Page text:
By MICHAEL SCHENKLER
Over the past two weeks, this paper has focused on the New York
City Board of Educations Capital Plan in order to determine how the severe
overcrowding in Queens schools would be remedied.
Last week we itemized the major projects
on the present school construction drawing board likely to survive a projected $2.4
billion budget shortage. The Bd. of Ed. had the unenviable position of having to approve
cuts of about a third of all projects.
Chancellor Levy stepped up to the plate and put forth the list based on
need. Assessing overcrowding by borough and district, the chancellor selected 24 of the 32
proposed schools ranking them in order of need. The eight top schools (and 11 of the top
12) were in Queens. In fact 14 of the 24 surviving projects, are slated for our borough.
The reason; need. Queens has been the fastest growing borough and therefore the most
The schools that did not make the list will be designed and moved onto
the future five-year plan for when funding exists.
Get used to
seeing them. In one of their first quasi-official appearances, Queens Council
in festivities at the Hall of Science last Friday. The 14 new Council members-elect will
help guide the City beginning January 1. The
eight photographed by Bill Brent are: (top to bottom) Melinda Katz, David Weprin, Leroy
Comrie, Tony Avella, Hiram Monserratte, Alan Jennings, Helen Sears,
Peter Vallone, Jr.
The past several weeks have seen Queens Board of Education member
Terri Thomson quietly build a consensus to insure that the limited funding be distributed
by need. Terri and Chancellor Levy held the coalition together in spite of the fact that
one of the Citys five boroughs was to receive a disproportionately huge share of the
How did they do it?
Simple, it was the correct thing. It wasnt political, it was
ethically and morally correct. It was based on need. Where was there the greatest shortage
Where were schools most overused? Queens. Build to fix it.
And it seemed the Board agreed. The Chancellor and Terri and the other
Board members were operating for the good of the citys kids.
And on the night before last Fridays vote, the Mayor jumped in.
Playing politics and hardball, once again he tried to undo weeks of thoughtful
deliberations and negotiations by a well-meaning Chancellor and Board. The consensus was
gone and Giuliani appointee, Board President Ninfa Segarra switched her position and again
politicized the educational process. The Mayor wanted a school built in Staten Island and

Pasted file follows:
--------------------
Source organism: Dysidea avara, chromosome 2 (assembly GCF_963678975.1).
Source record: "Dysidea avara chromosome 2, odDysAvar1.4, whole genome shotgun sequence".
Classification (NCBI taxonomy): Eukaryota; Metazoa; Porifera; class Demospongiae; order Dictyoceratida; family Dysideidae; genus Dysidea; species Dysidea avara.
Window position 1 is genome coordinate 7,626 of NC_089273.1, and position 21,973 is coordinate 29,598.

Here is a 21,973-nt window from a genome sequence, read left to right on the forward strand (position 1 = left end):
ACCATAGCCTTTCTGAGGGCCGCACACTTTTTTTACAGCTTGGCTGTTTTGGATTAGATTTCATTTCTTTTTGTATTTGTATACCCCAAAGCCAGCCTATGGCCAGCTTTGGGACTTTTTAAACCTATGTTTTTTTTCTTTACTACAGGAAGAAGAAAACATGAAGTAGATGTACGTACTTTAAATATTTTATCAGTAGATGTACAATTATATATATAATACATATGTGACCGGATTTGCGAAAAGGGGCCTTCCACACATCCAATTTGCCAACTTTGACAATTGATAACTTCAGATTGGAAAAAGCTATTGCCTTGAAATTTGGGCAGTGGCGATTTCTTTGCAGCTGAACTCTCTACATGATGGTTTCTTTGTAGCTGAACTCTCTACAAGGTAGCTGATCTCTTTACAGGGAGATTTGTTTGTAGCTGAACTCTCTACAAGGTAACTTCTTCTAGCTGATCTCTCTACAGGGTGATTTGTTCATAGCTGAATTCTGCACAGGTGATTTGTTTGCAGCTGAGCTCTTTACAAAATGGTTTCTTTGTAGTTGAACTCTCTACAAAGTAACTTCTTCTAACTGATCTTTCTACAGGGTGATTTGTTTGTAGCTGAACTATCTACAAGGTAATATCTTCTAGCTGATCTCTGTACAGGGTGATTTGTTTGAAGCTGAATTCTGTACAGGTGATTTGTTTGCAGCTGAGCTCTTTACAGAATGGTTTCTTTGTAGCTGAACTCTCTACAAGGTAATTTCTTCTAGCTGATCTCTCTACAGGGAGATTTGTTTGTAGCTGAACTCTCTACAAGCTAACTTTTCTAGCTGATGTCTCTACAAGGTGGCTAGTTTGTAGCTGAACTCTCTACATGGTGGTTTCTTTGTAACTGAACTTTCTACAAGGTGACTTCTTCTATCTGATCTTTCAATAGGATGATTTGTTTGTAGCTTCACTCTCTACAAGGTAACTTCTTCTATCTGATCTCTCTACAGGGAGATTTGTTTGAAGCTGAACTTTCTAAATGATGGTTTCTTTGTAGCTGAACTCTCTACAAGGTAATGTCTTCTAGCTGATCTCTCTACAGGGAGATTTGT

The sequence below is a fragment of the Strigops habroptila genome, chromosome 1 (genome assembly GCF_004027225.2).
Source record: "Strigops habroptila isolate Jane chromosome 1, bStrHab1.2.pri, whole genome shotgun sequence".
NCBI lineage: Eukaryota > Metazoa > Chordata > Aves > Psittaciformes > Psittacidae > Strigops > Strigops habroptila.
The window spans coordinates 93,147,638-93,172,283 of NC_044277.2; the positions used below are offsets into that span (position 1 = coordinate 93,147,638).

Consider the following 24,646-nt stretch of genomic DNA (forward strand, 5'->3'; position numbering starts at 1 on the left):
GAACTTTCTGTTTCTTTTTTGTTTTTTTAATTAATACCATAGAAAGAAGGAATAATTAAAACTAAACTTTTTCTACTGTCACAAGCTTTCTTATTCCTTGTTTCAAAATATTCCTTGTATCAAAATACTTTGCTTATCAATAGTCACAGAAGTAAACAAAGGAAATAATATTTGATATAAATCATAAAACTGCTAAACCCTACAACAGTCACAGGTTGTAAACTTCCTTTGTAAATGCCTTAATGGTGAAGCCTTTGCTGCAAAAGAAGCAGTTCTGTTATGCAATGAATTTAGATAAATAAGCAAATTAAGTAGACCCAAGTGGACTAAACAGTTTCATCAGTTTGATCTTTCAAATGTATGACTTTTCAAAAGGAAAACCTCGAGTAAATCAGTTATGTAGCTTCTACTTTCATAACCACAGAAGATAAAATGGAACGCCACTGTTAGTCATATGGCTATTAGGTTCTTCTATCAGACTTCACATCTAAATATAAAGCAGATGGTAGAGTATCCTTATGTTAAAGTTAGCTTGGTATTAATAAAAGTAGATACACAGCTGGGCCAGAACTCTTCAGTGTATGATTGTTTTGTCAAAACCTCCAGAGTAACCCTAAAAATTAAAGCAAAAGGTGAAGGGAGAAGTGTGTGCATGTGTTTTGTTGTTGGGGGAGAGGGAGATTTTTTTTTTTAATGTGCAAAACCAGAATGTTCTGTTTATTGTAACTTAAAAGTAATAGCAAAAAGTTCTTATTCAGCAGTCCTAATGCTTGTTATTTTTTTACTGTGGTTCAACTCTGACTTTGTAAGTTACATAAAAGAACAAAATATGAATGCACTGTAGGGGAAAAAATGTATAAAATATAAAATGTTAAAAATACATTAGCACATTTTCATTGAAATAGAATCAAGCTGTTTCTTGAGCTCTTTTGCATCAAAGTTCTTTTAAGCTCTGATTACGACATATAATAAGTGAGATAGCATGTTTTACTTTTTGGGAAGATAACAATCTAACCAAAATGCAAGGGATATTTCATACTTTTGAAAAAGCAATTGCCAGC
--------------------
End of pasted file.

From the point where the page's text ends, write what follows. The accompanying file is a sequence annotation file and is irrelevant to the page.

was prepared to throw the system into turmoil to get it. The fact that Staten Island had
the least overcrowding in the City and the district in question was near the bottom of the
list in need apparently meant less to
the Mayor and his cronies than some political deal or payback.
We wont speculate that it was payback for outgoing Staten Island
Beep Republican Guy Molinaris support and the boroughs overwhelming backing of
Giuliani at the voting booth.
We just know that Rudy and company,
were trying to sacrifice equity and
education for politics and power.
The Board coalition held. Chancellor Levy, Queens Board member Terri
Thomson and the members from Manhattan, the Bronx and Brooklyn are to be congratulated for
not yielding to the Mayoral barrage.
The Chancellor (and Im sure Terri) did have to play politics to
build and keep the four-vote majority. The New York Times reported this weekend
that the Chancellor was able to utilize $70 million in funds just approved by the City
Council to provide money for renovation and leasing of a new Manhattan High School and
renovation of a landmark Bronx school. We dont have enough information to determine
if this was the best expenditure of the funds or necessary glue to hold the entire deal
The question does illustrate the downside of politics mixing into
education. Schools should be built because of need, not because of deals. Board members
should be independent, casting votes for the good of the kids of New York City, not to
establish or reward a voting block in one borough.
Helen Marshall, Queens Borough President-elect; Adolfo Carrion, Bronx
Beep-elect, and Virginia Fields, Manhattan Beep have indicated their intention to appoint
themselves to the Board of Education when the present members terms expire in July. The
City Corporation Council has raised the question as to the legality of such moves; the
Mayor claims there is a loophole. We think the question is much more significant than the
legal interpretation of the City Charter.
We have twice seen the relationship between Queens Board members and